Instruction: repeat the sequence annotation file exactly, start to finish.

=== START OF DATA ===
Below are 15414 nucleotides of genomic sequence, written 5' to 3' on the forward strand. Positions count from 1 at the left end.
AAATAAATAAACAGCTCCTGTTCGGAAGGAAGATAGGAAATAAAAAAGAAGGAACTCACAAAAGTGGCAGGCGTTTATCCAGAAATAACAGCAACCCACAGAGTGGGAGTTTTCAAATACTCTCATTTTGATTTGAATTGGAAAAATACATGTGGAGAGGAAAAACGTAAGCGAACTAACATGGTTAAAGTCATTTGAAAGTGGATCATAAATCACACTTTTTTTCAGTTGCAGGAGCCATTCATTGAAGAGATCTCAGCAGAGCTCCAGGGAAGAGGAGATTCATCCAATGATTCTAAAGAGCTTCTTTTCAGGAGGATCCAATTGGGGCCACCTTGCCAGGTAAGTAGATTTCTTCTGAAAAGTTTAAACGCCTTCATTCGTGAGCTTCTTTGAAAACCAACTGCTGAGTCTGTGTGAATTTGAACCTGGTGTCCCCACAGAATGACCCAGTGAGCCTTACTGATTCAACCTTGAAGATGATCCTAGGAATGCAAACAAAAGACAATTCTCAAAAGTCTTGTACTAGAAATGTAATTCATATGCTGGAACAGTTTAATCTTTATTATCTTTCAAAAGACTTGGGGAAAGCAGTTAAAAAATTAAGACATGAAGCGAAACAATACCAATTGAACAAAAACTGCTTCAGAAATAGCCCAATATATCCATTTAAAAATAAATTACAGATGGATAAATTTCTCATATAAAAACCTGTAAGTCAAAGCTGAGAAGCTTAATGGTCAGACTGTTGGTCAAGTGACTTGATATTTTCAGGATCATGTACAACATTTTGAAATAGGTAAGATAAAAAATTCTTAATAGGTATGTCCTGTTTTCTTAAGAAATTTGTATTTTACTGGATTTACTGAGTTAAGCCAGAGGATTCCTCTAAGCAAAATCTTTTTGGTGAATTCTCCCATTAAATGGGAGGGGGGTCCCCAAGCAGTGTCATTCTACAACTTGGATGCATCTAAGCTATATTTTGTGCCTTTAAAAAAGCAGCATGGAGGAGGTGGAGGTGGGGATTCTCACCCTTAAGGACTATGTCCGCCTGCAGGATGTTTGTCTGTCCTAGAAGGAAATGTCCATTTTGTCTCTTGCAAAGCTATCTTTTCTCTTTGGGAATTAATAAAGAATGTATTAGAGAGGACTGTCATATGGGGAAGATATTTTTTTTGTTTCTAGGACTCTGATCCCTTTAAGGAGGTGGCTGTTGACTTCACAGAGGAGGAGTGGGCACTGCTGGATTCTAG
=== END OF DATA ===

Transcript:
Below are 15414 nucleotides of genomic sequence, written 5' to 3' on the forward strand. Positions count from 1 at the left end.
AAATAAATAAACAGCTCCTGTTCGGAAGGAAGATAGGAAATAAAAAAGAAGGAACTCACAAAAGTGGCAGGCGTTTATCCAGAAATAACAGCAACCCACAGAGTGGGAGTTTTCAAATACTCTCATTTTGATTTGAATTGGAAAAATACATGTGGAGAGGAAAAACGTAAGCGAACTAACATGGTTAAAGTCATTTGAAAGTGGATCATAAATCACACTTTTTTTCAGTTGCAGGAGCCATTCATTGAAGAGATCTCAGCAGAGCTCCAGGGAAGAGGAGATTCATCCAATGATTCTAAAGAGCTTCTTTTCAGGAGGATCCAATTGGGGCCACCTTGCCAGGTAAGTAGATTTCTTCTGAAAAGTTTAAACGCCTTCATTCGTGAGCTTCTTTGAAAACCAACTGCTGAGTCTGTGTGAATTTGAACCTGGTGTCCCCACAGAATGACCCAGTGAGCCTTACTGATTCAACCTTGAAGATGATCCTAGGAATGCAAACAAAAGACAATTCTCAAAAGTCTTGTACTAGAAATGTAATTCATATGCTGGAACAGTTTAATCTTTATTATCTTTCAAAAGACTTGGGGAAAGCAGTTAAAAAATTAAGACATGAAGCGAAACAATACCAATTGAACAAAAACTGCTTCAGAAATAGCCCAATATATCCATTTAAAAATAAATTACAGATGGATAAATTTCTCATATAAAAACCTGTAAGTCAAAGCTGAGAAGCTTAATGGTCAGACTGTTGGTCAAGTGACTTGATATTTTCAGGATCATGTACAACATTTTGAAATAGGTAAGATAAAAAATTCTTAATAGGTATGTCCTGTTTTCTTAAGAAATTTGTATTTTACTGGATTTACTGAGTTAAGCCAGAGGATTCCTCTAAGCAAAATCTTTTTGGTGAATTCTCCCATTAAATGGGAGGGGGGTCCCCAAGCAGTGTCATTCTACAACTTGGATGCATCTAAGCTATATTTTGTGCCTTTAAAAAAGCAGCATGGAGGAGGTGGAGGTGGGGATTCTCACCCTTAAGGACTATGTCCGCCTGCAGGATGTTTGTCTGTCCTAGAAGGAAATGTCCATTTTGTCTCTTGCAAAGCTATCTTTTCTCTTTGGGAATTAATAAAGAATGTATTAGAGAGGACTGTCATATGGGGAAGATATTTTTTTTGTTTCTAGGACTCTGATCCCTTTAAGGAGGTGGCTGTTGACTTCACAGAGGAGGAGTGGGCACTGCTGGATTCTAG